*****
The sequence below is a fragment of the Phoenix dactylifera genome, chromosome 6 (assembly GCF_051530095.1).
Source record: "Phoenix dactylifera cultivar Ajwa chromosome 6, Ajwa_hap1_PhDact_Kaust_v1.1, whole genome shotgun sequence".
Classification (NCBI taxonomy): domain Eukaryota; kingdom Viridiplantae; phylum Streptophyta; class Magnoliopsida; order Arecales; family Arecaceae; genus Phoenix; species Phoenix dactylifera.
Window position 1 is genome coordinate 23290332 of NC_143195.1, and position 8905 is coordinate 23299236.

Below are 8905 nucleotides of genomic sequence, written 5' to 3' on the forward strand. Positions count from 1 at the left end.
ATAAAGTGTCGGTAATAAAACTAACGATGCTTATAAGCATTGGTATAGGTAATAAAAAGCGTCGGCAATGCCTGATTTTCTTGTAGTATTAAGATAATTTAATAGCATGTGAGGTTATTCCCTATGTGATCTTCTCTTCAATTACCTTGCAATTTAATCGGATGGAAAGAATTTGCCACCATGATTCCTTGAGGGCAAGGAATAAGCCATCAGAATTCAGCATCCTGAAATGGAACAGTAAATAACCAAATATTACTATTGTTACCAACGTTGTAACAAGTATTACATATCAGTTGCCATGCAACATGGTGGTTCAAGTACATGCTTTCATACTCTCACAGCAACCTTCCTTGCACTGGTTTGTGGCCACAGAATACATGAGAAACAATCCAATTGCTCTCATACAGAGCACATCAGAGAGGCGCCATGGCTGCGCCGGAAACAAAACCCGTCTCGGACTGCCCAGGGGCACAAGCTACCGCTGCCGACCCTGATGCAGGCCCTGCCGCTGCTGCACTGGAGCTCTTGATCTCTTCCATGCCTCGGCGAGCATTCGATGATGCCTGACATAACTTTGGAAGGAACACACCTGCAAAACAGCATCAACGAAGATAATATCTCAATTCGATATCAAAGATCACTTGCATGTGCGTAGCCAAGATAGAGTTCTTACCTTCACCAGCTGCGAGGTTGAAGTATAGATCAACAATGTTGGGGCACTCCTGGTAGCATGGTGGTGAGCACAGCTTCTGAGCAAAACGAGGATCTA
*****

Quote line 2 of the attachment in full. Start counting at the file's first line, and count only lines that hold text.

Source record: "Phoenix dactylifera cultivar Ajwa chromosome 6, Ajwa_hap1_PhDact_Kaust_v1.1, whole genome shotgun sequence".